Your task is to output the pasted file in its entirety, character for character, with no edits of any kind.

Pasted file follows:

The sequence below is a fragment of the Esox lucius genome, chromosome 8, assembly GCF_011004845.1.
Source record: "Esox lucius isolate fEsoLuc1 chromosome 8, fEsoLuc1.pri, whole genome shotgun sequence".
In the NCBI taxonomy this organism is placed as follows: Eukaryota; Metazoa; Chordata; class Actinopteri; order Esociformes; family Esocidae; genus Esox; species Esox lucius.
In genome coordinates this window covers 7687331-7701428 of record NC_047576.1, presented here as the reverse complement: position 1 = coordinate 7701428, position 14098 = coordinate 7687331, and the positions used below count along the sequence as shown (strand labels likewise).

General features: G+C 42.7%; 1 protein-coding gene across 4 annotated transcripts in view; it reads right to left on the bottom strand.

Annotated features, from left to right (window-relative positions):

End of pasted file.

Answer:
The sequence below is a fragment of the Esox lucius genome, chromosome 8, assembly GCF_011004845.1.
Source record: "Esox lucius isolate fEsoLuc1 chromosome 8, fEsoLuc1.pri, whole genome shotgun sequence".
In the NCBI taxonomy this organism is placed as follows: Eukaryota; Metazoa; Chordata; class Actinopteri; order Esociformes; family Esocidae; genus Esox; species Esox lucius.
In genome coordinates this window covers 7687331-7701428 of record NC_047576.1, presented here as the reverse complement: position 1 = coordinate 7701428, position 14098 = coordinate 7687331, and the positions used below count along the sequence as shown (strand labels likewise).

General features: G+C 42.7%; 1 protein-coding gene across 4 annotated transcripts in view; it reads right to left on the bottom strand.

Annotated features, from left to right (window-relative positions):